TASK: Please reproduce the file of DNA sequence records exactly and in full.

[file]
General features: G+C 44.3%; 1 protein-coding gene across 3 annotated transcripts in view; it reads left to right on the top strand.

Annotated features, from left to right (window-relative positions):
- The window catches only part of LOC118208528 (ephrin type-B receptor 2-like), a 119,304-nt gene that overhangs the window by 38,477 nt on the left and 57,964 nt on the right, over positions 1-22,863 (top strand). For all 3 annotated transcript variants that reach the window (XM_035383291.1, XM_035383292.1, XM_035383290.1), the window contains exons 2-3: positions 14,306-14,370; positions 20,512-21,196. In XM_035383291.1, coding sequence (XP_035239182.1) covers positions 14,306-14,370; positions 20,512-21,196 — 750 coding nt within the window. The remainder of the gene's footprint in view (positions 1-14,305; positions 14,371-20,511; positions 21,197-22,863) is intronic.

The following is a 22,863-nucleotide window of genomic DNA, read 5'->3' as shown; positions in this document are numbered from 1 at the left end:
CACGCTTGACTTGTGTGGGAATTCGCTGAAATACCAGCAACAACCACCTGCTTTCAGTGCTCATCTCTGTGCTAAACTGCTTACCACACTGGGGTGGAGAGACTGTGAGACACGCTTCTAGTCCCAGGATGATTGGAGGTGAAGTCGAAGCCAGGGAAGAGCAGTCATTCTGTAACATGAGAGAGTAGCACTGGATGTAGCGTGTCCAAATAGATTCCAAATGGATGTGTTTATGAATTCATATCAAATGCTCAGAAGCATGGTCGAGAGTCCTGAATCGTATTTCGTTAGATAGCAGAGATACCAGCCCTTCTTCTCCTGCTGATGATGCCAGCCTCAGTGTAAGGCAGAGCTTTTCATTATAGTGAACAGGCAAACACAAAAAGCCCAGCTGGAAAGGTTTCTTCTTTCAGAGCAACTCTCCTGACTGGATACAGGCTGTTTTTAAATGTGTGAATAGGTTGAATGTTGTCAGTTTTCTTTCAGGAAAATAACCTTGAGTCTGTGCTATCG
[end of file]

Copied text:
General features: G+C 44.3%; 1 protein-coding gene across 3 annotated transcripts in view; it reads left to right on the top strand.

Annotated features, from left to right (window-relative positions):
- The window catches only part of LOC118208528 (ephrin type-B receptor 2-like), a 119,304-nt gene that overhangs the window by 38,477 nt on the left and 57,964 nt on the right, over positions 1-22,863 (top strand). For all 3 annotated transcript variants that reach the window (XM_035383291.1, XM_035383292.1, XM_035383290.1), the window contains exons 2-3: positions 14,306-14,370; positions 20,512-21,196. In XM_035383291.1, coding sequence (XP_035239182.1) covers positions 14,306-14,370; positions 20,512-21,196 — 750 coding nt within the window. The remainder of the gene's footprint in view (positions 1-14,305; positions 14,371-20,511; positions 21,197-22,863) is intronic.

The following is a 22,863-nucleotide window of genomic DNA, read 5'->3' as shown; positions in this document are numbered from 1 at the left end:
CACGCTTGACTTGTGTGGGAATTCGCTGAAATACCAGCAACAACCACCTGCTTTCAGTGCTCATCTCTGTGCTAAACTGCTTACCACACTGGGGTGGAGAGACTGTGAGACACGCTTCTAGTCCCAGGATGATTGGAGGTGAAGTCGAAGCCAGGGAAGAGCAGTCATTCTGTAACATGAGAGAGTAGCACTGGATGTAGCGTGTCCAAATAGATTCCAAATGGATGTGTTTATGAATTCATATCAAATGCTCAGAAGCATGGTCGAGAGTCCTGAATCGTATTTCGTTAGATAGCAGAGATACCAGCCCTTCTTCTCCTGCTGATGATGCCAGCCTCAGTGTAAGGCAGAGCTTTTCATTATAGTGAACAGGCAAACACAAAAAGCCCAGCTGGAAAGGTTTCTTCTTTCAGAGCAACTCTCCTGACTGGATACAGGCTGTTTTTAAATGTGTGAATAGGTTGAATGTTGTCAGTTTTCTTTCAGGAAAATAACCTTGAGTCTGTGCTATCG